Don’t get me wrong, I love the “rise-up Canada” anthem coming from Liberal Leader Michael Ignatieff in the last days of this campaign. It is right up there with Jack Layton’s attack on corporate tax cuts to big banks and big corporations.
Like so many Canadians, I agree that democracy has taken a hit from the Harper Conservatives and that corporations have too much power and say than is healthy in a democracy, but I also think this federal government should be challenged more on its so-called economic record.
We have all heard the message track about how great Canada is doing economically compared to the rest of the world and how well we are faring coming out of the global economic and financial crisis.
The Harper Conservatives have been taking credit for Canada’s so-called economic recovery and they have been successful in creating — or buying through taxpayer-funded advertising — this storyline for themselves.
But on so many levels, it is just a story.
First of all, the Harper Conservatives, left to their own devices or a majority, would have deregulated banks and the financial sector.
The fact that we had a tightly regulated banking sector had nothing to do with Stephen Harper. It was former Prime Minister Jean Chretien who said no to the pressures to deregulate banks and the financial sector — listening to the considerable pressure from progressive forces in society.
Then, in 2008, when the rest of the world was rolling out stimulus measures to deal with a crisis created by the greed of the global financial sector, Stephen Harper and his finance minister, Jim Flaherty, refused to admit there was a crisis. Strong economic managers? I think not.
It was not until they almost lost power and were forced by the opposition parties and the multitude of voices in our democracy that we finally got an “economic action plan.”
But make no mistake, this was a stimulus program the Harper Conservatives delivered grudgingly. That hasn’t stopped them from touting its benefits with the help of over $130 million in taxpayer-financed advertising.
And now to listen to Harper and Flaherty, you’d think Canada was doing better than the whole rest of the world because of them.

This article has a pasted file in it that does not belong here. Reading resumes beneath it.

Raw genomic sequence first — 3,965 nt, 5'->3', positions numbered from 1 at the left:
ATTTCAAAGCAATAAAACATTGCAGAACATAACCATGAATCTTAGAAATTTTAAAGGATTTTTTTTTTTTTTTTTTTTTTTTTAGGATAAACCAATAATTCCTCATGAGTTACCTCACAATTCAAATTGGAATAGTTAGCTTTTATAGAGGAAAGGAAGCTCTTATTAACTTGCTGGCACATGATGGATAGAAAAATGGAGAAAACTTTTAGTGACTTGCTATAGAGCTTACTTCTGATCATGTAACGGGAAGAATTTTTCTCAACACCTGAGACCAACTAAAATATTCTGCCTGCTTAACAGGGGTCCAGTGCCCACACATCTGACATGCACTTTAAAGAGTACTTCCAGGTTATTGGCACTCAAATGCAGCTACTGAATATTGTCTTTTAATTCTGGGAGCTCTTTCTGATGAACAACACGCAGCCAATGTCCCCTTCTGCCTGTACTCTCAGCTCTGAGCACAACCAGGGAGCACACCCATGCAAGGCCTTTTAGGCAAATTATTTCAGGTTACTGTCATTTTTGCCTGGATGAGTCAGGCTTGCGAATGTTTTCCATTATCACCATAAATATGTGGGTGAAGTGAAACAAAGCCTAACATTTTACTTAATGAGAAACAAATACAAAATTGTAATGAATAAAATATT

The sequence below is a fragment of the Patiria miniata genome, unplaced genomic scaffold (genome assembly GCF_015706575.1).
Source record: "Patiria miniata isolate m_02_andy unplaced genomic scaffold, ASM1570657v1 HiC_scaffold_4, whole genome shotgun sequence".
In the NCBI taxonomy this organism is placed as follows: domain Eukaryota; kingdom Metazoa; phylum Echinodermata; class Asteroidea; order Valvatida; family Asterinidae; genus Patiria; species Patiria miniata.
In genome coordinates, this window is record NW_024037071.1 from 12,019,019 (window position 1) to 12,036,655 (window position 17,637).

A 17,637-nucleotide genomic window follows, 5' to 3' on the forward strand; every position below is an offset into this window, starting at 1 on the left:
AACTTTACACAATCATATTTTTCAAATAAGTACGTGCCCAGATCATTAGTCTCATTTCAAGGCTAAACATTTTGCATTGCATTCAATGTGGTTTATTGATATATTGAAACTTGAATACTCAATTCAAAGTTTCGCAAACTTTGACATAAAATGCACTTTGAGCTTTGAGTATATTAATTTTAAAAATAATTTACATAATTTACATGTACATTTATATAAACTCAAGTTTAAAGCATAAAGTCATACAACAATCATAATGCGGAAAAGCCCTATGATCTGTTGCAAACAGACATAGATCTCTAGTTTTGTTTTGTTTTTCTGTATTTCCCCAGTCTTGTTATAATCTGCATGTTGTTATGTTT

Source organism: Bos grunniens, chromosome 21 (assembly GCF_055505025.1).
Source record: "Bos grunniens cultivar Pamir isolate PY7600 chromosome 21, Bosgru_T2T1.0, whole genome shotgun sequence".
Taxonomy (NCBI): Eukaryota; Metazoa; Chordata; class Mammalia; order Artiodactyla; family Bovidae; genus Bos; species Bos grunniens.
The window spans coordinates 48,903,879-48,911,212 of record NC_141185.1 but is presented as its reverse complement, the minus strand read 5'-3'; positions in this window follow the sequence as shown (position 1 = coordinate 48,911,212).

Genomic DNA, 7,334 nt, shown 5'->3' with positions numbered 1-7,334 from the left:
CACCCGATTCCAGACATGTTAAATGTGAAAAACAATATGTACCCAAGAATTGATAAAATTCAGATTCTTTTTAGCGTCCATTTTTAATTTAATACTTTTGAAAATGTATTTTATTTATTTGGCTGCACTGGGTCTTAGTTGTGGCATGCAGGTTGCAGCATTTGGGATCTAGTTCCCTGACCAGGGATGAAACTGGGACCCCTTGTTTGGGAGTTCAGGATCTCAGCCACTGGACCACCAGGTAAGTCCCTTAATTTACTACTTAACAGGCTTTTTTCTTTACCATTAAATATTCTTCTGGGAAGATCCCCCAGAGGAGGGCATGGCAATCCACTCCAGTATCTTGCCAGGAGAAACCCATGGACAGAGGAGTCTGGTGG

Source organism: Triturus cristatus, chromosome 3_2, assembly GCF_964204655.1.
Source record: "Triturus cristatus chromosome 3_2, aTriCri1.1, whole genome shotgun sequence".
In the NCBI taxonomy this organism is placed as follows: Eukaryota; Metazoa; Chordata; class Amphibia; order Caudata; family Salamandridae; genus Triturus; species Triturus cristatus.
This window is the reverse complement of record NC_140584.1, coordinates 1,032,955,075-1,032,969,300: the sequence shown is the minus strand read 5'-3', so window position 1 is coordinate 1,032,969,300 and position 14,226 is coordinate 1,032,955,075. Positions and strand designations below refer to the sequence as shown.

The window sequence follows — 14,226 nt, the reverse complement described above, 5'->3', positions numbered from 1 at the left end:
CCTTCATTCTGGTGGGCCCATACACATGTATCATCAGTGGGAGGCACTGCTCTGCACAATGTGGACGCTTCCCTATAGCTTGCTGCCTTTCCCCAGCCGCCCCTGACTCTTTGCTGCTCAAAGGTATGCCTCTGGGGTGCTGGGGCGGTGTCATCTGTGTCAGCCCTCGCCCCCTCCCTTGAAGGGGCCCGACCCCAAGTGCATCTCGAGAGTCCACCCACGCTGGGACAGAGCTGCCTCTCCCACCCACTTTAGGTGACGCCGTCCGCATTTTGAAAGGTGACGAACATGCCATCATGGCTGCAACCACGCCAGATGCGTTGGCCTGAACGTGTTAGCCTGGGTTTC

Wow, aren’t they amazing! They are also full of political spin — the same spin that says corporate tax cuts create jobs when so much evidence says otherwise.
Economist Jim Stanford has explained that it’s not just political spin. It’s also factually untrue. Recent analysis by Stanford shows that in 2009 — the year we were in a full recession with the rest of the world — Canada was actually 61st out of 107 countries who reported real GDP growth to the International Monetary Fund’s statistics branch. For the first three quarters of 2010, Canada was 25th out of the 53 countries reporting this data on a quarterly basis.
With respect to an improving unemployment rate, Canada also was not the best, but rather less than mediocre. In 2009, we were 56th out of 72 countries according to international data and in 2010 we were 28th.
When you compare Canada’s economic performance with other counties that did not have bank failures — in other words when we compare apples with apples — Canada’s performance has been subpar, according to Stanford.
Subpar is not exactly in the category of bragging rights, unless of course, your storyline involves a healthy dose of fiction.
With just nine days to go in this election, we could use a little more economic truth and a lot less fiction.
And provincially …
A couple of points about the provincial budget — although it deserves an entire column or two. Child care and early learning are critically important to the future of our province. What we got in this budget was disappointing.
On the bright side: the premier and the minister responsible for this area, Charlene Johnson, have said this is a priority. Now we need to make it happen. The priority must finally be turned into action.
We are already at a crisis point. It is no longer about what’s good for our children (although that should be reason enough). It’s no longer about what’s good for advancing women’s equality. It’s no longer about supporting working parents. This is now about our future economic growth — growth that will be dependent on a skilled, trained and educated workforce who will demand high-quality and affordable child care. Smart business leaders know this too.
What is incredibly frustrating for those who have for years been advocating for this as a support for economic growth and working parents, as a pillar to advancing women’s equality and children’s development is the relatively tiny new investment dedicated to this critically important area.
Yet the budget was once again full of goodies for the business sector — tax cuts, tax credits, business attraction funds. And still the chorus of complaints from some business organizations was enough to turn even the most cast-iron of stomachs.
It’s never enough. Corporate profits as a share of our provincial gross domestic product continue to soar at 2.5 times the national average.
Yet the share of our GDP going to wages and salaries has been steadily declining since 1999.
We have done more than enough to make this a good place to do business.
It’s time to focus on making it a good place to live, raise a family and work. We can’t do that without high-quality, affordable early learning and child care.
Lana Payne is president of the Newfoundland and Labrador Federation of Labour. She can be reached by email at firstname.lastname@example.org. Her column returns May 7.